Explicit inclusion of an END directive in a macro body requires that the END directive be enclosed in single quotes to prevent it from being mistaken for the end of file. About the only reason to do this is to include special comments on the end of a macro or to adjust the indenting of the END directive in a listing.

7.3. Starting Address Specification

The assembler allows the address at which the object program is to begin execution to be passed through to the loader by the use of the start directive.

<symbolic directive> ::= S <expression>

Only one S directive may be given per program, and it is suggested that that directive be given at the head of the program so that it is easy to find. A typical program might begin as follows:

        S       START

If no starting address is specified, a default may be established by the loader.

7.4. Listing Control

The assembler normally only lists source lines from the base file from which it is assembling, and does not list the results of macro calls and text insertions. The listing behavior may be manually controlled by the list directive.

<symbolic directive> ::= LIST <expression>

At all times, the assembler keeps a record of the number of macro or include nesting levels it is to include in the listing. The operand of the LIST directive is added to this counter. Thus, if the operand is positive, it will cause additional nesting levels to be listed, and if it is negative, it will suppress the listing of some number of nesting levels.

The line containing the LIST directive will not be printed if it causes listing to be turned on or off. Thus, macros which use LIST directives to selectively list parts of their expansions will not clutter the listing with the LIST directives themselves.


7.5. Titles and Subtitles

By default, SMAL32 listings are titled with the version of the assembler and the name of the file being assembled. The following two directives may be used to modify this behavior:

<symbolic directive> ::= TITLE { <lexeme> }
                       | SUBTITLE { <lexeme> }
                       | ERROR { <lexeme> }

The subtitle on each listing page will appear directly below the title. The remainder of the line following the TITLE or SUBTITLE directive is used as the title or subtitle, including comments. The text of the title or subtitle must be lexically valid; this usually causes no problems, since any sequence of words is lexically valid as a sequence of identifiers.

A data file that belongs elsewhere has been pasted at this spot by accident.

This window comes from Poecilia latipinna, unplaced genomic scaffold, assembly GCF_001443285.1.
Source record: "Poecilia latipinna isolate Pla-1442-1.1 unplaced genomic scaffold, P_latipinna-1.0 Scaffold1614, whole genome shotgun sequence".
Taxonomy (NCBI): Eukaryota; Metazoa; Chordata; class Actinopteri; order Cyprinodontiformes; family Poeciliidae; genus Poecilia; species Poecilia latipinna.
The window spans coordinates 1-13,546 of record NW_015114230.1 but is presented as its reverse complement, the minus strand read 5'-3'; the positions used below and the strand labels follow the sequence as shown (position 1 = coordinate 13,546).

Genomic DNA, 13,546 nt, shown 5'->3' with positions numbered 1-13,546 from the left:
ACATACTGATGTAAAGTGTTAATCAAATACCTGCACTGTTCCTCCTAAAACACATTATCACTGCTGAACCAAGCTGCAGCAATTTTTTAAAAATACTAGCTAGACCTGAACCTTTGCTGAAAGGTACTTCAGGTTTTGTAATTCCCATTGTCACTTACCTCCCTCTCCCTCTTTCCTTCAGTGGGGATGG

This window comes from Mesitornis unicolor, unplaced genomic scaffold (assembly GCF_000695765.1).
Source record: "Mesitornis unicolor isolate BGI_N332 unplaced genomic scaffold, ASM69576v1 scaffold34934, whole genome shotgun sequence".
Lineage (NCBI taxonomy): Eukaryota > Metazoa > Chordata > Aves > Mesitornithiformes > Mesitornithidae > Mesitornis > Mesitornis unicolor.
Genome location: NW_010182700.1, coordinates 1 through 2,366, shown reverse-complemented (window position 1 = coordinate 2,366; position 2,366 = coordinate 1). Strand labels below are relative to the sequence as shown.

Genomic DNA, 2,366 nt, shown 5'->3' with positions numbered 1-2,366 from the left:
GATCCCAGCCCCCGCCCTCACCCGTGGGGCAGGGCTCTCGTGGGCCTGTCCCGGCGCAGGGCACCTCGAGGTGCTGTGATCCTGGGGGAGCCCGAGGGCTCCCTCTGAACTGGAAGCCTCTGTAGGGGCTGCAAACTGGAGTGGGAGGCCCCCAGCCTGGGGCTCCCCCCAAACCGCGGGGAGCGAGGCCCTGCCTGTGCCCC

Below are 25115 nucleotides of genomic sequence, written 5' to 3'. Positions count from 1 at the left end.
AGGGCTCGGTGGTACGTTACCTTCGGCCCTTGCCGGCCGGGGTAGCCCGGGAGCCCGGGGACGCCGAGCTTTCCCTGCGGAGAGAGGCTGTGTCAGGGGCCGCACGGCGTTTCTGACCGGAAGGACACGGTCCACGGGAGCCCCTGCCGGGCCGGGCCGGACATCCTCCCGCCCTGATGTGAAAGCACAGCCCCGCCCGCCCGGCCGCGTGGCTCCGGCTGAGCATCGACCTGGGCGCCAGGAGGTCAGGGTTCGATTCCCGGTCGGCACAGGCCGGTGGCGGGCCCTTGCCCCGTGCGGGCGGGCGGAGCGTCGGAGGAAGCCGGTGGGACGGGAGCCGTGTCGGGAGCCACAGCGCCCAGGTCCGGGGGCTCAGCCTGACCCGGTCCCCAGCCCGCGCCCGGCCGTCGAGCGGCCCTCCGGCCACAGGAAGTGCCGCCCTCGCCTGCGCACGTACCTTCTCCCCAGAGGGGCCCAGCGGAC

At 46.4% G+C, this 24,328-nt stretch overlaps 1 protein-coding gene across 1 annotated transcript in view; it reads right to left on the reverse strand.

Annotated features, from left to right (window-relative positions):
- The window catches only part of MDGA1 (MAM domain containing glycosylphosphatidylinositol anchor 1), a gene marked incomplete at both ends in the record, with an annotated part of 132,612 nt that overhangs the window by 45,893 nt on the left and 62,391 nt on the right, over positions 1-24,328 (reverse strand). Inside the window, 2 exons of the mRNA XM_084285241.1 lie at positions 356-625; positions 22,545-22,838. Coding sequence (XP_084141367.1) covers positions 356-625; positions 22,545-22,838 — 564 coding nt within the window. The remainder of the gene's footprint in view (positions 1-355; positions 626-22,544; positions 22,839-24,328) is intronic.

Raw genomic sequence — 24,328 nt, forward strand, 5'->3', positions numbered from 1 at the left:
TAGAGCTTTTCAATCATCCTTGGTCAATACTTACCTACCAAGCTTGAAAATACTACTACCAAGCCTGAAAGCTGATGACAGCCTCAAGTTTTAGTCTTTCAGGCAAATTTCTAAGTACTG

Programs should usually contain only one TITLE directive, and may contain any number of SUBTITLE directives. Each SUBTITLE directive will force the start of a new page in the listing, and in addition, will be used during the first pass of the assembler to construct a table of contents.

SUBTITLE directives encountered while listing is disabled will not cause a page eject, but the new subtitles will show up on later page ejects. A PAGE directive followed by a SUBTITLE directive will cause only one page eject.


7.6. Pagination

By default, the assembly listing contains page breaks every 60 lines, Thee TITLE and SUBTITLE directives produce additional breaks, and if additional breaks are desired, the PAGE directive may be used:

<symbolic directive> ::= PAGE

PAGE directives encountered while listing is disabled will not cause a page eject. A PAGE directive followed by a SUBTITLE directive will cause only one page eject.

7.7. Deliberate Error Messages

<symbolic directive> ::= ERROR { <lexeme> }

The ERROR directive, like TITLE and SUBTITLE, allows any text to be included in the remainder of the line; this directive always forces an assembly error message that will list that line, at the point where it was encountered during the assembly process. This is most likely to be useful inside complex macro and conditional assembly code, for example, to report that a macro parameter is out of bounds.